After doing extensive research for last week's blog, Craft Beer: Good for What Ales You, my thoughts turned to Lucky Jim, the cultish, post-war novel written by Kingsley Amis (pictured) in 1954, and its iconic description of a hangover.
Jim Dixon, aspiring academic in medieval literature, tries to further his career at a weekend faculty party, but instead creates romantic entanglements and drinks far too much: "Dixon was alive again. Consciousness was upon him before he could get out of the way; not for him the slow, gracious wandering from the halls of sleep, but a summary, forcible ejection. He lay sprawled, too wicked to move, spewed up like a broken spider-crab on the tarry shingle of the morning.
The first women's federal prison, Alderson in West Virginia, was opened for business in 1927. The same prison Martha Stewart reported to in 2004. Piper Kerman also began serving her prison term in 2004, reporting to the Federal Correctional Institution in Danbury. She chronicles her experience in Orange Is The New Black and the basis for the Netflix series.
Much like Susanna in Girl Interrupted, Piper is a privileged protagonist. As her story unfolds, she exposes the different faces of privilege through her interactions with fellow inmates. Issues of race, sexuality, mental health and poverty are explored. Some of the women will have options when they are released, others will not.
Garrison Keillor and his A Prairie Home Companion show will be at Red Rocks Amphitheatre this Thursday, July 18th, at 7:30 pm. If you were lucky enough to be able to get a ticket you are in for a treat!
For all of you hard core Prairie Home Companion fans who just can't get enough of news from Lake Wobegon or Keillor's wit and humor, or for all you Wobegon newbies who would enjoy folksy, intelligent, charming tales of small town Minnesotan life, have we got some great stuff for you!
If Lake Wobegon literature is your cup of tea, Denver Public Library has these Lake Wobegon fiction titles:
July is National Zine Month and the ideal time to make a zine (pronounced "zeen"). Hand-made and about anything you can imagine, zines allow you an uncensored voice. Yes, you control all aspects of the content, design and distribution.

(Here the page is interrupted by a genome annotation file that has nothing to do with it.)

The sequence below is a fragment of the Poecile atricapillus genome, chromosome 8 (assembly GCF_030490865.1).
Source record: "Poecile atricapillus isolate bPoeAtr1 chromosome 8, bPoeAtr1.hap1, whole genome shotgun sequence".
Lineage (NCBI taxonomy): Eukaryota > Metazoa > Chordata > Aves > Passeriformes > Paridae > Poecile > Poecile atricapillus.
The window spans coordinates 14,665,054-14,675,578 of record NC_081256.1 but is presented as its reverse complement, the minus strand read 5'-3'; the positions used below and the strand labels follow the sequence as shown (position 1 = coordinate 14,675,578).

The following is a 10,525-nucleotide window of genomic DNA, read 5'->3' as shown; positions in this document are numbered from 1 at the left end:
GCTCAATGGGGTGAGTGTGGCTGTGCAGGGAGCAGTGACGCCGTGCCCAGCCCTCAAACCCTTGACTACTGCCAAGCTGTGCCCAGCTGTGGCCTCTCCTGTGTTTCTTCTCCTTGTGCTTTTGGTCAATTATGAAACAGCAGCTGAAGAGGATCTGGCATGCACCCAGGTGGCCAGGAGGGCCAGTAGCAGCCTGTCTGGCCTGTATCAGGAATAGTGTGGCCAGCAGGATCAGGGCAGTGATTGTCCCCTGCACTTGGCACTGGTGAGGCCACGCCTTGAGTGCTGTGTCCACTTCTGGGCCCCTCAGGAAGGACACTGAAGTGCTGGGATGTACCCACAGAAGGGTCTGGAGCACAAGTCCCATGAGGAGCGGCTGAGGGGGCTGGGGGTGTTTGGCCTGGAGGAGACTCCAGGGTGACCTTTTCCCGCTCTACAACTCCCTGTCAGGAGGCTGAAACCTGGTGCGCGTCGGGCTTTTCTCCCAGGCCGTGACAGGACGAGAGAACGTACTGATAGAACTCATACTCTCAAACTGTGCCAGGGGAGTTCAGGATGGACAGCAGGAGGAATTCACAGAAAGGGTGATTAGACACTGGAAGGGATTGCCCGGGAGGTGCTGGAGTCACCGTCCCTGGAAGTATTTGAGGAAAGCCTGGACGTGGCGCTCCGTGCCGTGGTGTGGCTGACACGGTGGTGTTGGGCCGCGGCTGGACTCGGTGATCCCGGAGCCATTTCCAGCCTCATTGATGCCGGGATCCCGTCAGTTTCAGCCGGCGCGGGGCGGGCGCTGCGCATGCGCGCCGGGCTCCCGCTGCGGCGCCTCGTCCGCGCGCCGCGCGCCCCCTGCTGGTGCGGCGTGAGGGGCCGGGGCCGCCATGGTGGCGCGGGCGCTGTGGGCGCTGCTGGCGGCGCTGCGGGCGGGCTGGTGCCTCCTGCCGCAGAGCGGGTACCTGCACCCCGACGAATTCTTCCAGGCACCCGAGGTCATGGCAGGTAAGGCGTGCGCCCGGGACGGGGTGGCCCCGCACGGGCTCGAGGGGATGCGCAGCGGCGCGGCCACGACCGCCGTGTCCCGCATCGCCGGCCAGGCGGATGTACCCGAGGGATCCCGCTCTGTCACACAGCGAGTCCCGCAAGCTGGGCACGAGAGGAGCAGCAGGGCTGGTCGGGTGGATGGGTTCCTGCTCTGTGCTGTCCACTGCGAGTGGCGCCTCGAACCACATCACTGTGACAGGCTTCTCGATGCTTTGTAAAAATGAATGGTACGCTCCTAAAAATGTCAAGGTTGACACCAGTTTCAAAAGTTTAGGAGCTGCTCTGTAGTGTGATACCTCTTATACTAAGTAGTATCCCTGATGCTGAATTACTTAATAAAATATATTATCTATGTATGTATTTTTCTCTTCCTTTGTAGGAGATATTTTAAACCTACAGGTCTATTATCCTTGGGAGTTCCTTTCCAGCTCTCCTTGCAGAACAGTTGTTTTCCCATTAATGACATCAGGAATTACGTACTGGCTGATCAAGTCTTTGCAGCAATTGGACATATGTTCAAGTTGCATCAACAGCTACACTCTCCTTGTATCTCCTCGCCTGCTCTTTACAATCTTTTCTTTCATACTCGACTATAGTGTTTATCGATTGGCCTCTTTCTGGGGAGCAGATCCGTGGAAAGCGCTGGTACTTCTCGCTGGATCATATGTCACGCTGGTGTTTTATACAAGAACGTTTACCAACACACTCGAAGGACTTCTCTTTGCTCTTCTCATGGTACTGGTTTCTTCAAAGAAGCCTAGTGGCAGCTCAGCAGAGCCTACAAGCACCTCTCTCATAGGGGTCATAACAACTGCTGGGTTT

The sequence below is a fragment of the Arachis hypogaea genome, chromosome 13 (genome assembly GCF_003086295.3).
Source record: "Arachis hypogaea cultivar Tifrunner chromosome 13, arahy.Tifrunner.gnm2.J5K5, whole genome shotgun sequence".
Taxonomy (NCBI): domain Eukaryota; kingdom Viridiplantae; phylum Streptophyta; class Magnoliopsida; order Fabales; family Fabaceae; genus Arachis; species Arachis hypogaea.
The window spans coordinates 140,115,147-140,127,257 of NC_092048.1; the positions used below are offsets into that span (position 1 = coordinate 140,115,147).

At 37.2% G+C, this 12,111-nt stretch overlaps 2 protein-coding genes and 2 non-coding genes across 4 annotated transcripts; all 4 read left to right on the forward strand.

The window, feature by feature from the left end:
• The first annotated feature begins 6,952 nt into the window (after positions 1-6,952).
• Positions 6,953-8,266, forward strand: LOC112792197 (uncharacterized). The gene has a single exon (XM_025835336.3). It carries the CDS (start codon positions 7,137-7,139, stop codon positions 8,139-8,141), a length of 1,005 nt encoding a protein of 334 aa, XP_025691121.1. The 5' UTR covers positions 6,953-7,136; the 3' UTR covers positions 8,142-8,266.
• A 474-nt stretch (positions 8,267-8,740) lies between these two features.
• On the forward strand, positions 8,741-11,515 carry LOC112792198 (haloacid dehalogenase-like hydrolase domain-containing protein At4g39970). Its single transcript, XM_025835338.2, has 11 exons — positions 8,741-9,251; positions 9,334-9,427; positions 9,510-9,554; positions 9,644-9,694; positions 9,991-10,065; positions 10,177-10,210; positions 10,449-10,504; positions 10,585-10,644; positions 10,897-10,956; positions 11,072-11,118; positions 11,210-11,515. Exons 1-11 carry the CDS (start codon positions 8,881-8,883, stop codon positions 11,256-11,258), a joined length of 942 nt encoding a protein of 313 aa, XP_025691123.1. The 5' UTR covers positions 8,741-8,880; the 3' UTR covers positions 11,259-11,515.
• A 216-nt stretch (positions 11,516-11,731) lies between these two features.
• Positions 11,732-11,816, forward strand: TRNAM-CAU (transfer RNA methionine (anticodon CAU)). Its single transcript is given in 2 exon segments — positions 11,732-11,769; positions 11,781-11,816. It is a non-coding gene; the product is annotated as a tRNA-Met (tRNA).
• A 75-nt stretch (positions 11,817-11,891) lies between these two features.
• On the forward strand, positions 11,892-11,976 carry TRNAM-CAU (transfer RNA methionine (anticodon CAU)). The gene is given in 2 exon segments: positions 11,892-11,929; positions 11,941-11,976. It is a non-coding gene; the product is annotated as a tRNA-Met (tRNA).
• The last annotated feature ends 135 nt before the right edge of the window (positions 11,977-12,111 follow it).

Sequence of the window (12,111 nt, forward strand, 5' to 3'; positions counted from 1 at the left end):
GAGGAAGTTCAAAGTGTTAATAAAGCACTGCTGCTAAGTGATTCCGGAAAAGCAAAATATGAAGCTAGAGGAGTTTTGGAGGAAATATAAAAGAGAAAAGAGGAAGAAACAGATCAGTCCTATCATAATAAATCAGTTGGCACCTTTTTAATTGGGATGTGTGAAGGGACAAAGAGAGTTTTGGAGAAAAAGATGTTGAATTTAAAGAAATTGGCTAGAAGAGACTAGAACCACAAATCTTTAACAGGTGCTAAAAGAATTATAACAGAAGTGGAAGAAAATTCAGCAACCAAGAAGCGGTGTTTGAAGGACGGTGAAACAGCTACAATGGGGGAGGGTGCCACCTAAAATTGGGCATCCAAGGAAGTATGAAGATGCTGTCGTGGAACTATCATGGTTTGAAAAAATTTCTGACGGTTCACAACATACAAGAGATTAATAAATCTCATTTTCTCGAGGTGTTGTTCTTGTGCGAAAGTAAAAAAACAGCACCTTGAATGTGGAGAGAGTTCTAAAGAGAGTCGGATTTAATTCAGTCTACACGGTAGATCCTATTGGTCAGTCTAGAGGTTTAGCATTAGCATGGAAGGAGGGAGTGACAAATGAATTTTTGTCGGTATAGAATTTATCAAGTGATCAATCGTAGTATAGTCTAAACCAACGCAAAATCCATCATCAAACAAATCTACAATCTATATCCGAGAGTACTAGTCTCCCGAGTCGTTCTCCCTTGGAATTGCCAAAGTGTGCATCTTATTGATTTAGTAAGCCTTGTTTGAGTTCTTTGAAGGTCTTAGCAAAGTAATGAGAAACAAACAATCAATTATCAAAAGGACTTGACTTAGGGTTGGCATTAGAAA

Creating a basic zine is easy! Start with your idea, paper, a writing/drawing tool, and create. Once you have what you want to say down on paper, head over to a photocopier. My favorite how-to zine book, Whatcha Mean, What's a Zine?, steps you through the zine process from "Should I staple?" to "Where do I leave my zine for others to enjoy?"
What a cute little book and I even learned a few things. You can let your cat make breakfast for you, but beware they might eat your bacon! When it comes to making you oatmeal, well, they love that milk!
Now that we are halfway through summer, are you looking for some great new books to read? Here are some new favorites from staff across the Denver Public Library system that you can use to fill up your Summer of Reading folder!
Jasper John Dooley: Left Behind by Caroline Adderson. When Jasper's beloved Nan leaves for a week-long cruise, he has no idea what he will do to fill the long days until she returns. Every day she is gone, another adventure appears, until Jasper has many stories he can tell Nan when she comes home. This is the second book in the Jasper John Dooley series. Recommended by Carol, Children's and Family Manager.
Today is the Summer Solstice, or the first official day of summer and the longest day of the year in the northern hemisphere.
As the earth revolves around the sun, the north pole is tilted toward the sun half the year and the south pole is tilted toward the sun the other half. Today is the day with the longest period of daylight because the sun takes its longest path through the sky. In the Northern Hemisphere the summer solstice always falls on June 20th, 21st or 22nd.
The winter solstice, the shortest day of the year, takes place between December 21st and December 23rd. This occurs when the north pole is at maximum tilt away from the sun.
I just learned that the ALA awarded Tamora Pierce the Margaret A. Edwards award for her Song of the Lioness quartet (Alanna) and the Protector of the Small quartet (Keladry). It doesn’t say this on the website, but it’s probably for her being generally awesome as well.
The thing I love about all of her books is that her female characters are strong and proud of who they are regardless of other people’s judgments. It’s sometimes hard to do that, even as an adult. She was committed to making books about strong young women who exist in the world as humans well before many of her peers in the fantasy world.